I have reviewed the Contract of Employment dated the 17th October 2017 and it does state that the Complainant’s hourly rate of pay is €11.25 per hour.
Overall, I find that the Respondents payroll explanation to the Complainant were very poor. It is in the Respondent’s best interest to understand payroll and give a more detailed explanation when paying holidays. I have reviewed the payslip for week 29 and while the figures outlined by the Respondents accountant are set out, there is no explanation as to how the holiday pay was calculated. The Respondent paid holiday pay in advance which is unusual.
I accept that the Respondent miscalculated the Complainant’s hourly rate of pay in her terms and conditions of employment. Clearly, she needs to be far more careful in her calculations. From the commencement of her employment, the Complainant was never in receipt an hourly payment of €11.25 nor was she never intended to be paid an hourly rate of €11.25. Her hourly rate of pay was €9.75. Therefore, what was set out in the terms and conditions on the 17th October 2017 was an error.
The enforcement of contracts under common law is not within my remit. To ground a claim under the Payment of Wages Act, 1991, the wages concerned must be properly payable. The Labour Court has found previously in Department of Public Expenditure v. Brian Collins, PW/18/14 and in Aer Lingus v. Matchett, PW/18/18, that an error in a contract does not mean that the rate of pay set out in the contract is properly payable. In Aer Lingus v Matchett, PW/18/18, the Labour Court stated that ‘..the salary set out in the letter of appointment…was not the appropriate salary…and consequently must have been an error…therefore, it was not unlawful for the Respondent to deduct the monies..’
s.4(3) of the Payment of Wages Act provides that a statement containing an error or omission shall be regarded as compliant with the section of the Act where such error or omission is ’made accidentally and in good faith’. Furthermore, s. 5(6) of the Act makes allowance for ‘an error of computation’ by providing that deficiencies or non-payments that arise therefrom are not treated as unlawful deductions.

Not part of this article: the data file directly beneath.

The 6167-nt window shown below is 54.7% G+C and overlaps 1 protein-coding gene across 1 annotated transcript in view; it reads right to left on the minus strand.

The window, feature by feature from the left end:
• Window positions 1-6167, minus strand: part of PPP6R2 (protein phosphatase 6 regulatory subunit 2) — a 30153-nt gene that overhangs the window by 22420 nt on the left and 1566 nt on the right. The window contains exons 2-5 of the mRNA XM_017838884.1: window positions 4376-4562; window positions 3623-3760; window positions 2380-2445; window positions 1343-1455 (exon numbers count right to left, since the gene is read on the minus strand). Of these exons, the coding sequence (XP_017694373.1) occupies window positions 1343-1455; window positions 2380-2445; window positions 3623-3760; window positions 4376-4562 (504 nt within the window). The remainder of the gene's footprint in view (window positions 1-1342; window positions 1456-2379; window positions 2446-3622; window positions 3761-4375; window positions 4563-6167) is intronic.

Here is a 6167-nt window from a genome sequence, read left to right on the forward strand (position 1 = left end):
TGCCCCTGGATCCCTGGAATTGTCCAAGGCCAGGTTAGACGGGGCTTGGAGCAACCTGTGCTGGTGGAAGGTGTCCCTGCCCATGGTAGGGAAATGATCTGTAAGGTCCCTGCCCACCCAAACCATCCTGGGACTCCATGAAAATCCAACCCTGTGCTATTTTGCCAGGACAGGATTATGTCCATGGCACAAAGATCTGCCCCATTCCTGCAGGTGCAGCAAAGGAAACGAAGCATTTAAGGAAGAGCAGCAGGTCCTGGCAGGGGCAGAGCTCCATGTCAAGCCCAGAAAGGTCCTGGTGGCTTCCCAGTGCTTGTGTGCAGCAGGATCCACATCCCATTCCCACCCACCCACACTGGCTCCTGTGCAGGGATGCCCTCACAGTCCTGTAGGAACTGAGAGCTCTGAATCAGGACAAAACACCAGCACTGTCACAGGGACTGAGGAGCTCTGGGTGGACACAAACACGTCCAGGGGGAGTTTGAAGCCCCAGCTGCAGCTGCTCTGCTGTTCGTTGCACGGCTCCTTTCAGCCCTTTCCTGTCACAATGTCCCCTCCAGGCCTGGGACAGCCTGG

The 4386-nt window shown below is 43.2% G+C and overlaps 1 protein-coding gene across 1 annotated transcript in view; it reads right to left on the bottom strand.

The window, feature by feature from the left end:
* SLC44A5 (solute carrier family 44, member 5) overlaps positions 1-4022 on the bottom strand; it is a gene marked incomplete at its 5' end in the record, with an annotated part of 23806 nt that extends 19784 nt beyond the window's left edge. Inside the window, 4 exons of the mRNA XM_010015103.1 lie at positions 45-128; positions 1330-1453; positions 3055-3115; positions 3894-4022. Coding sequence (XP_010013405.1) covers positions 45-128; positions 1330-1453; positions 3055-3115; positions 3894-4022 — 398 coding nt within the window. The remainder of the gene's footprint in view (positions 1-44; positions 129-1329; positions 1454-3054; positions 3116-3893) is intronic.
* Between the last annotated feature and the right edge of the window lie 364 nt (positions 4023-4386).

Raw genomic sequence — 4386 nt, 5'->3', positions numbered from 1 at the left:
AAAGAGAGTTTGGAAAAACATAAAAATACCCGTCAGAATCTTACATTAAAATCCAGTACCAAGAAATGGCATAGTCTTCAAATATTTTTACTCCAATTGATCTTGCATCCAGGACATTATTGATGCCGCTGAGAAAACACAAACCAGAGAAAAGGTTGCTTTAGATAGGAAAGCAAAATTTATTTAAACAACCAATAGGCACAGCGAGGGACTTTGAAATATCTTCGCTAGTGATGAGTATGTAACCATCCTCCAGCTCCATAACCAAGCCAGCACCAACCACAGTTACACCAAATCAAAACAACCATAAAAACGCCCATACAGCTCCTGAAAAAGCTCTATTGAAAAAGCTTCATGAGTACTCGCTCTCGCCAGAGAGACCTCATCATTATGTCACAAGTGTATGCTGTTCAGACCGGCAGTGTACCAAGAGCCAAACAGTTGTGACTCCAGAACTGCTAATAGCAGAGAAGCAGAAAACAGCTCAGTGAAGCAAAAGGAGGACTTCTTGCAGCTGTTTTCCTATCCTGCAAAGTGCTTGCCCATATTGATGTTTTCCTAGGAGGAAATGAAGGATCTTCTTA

In this case the higher contract rate was never actually paid. The Complainant received the hourly rate of pay that was properly payable to her.
As regards her holiday pay claim, I note that the Complainant states that she never asked to be paid in advance for holidays and she may never have been aware that she was paid in advance for holidays. However, the facts remain that she was paid in advance for holidays and this was to her benefit. I don’t accept that there was an unlawful deduction by the Respondent in relation to her holiday pay.
I have not been furnished with any evidence to show that the Complainant was paid an addition sum for the August public holiday. I calculate this at €46.80 (one fifth of €234.00). The payslip for period 29 just stated “standard hours” €234, Holidays €833.04. There is no reference in the holiday pay calculations to the August public holiday.
As regards week 35 which is the week ending 31st August 2018. The evidence submitted at the hearing indicated that the Complainant agreed to end her employment one week early on the 24th August 2018. No grievance was raised with the Respondent as to her request to leave on the 24th August 2018. The issue of an outstanding weeks pay was not raised while the Complainant in August 2018.
Section 41 of the Workplace Relations Act 2015 requires that I make a decision in relation to the complaint in accordance with the relevant redress provisions under Schedule 6 of that Act.
I find the complaint in relation to the deduction for the August public holiday well founded and award the Complainant €46.80 gross payment.
I find the other complaints not well founded.
Workplace Relations Commission Adjudication Officer:
Error hourly rate of pay. Unlawful deduction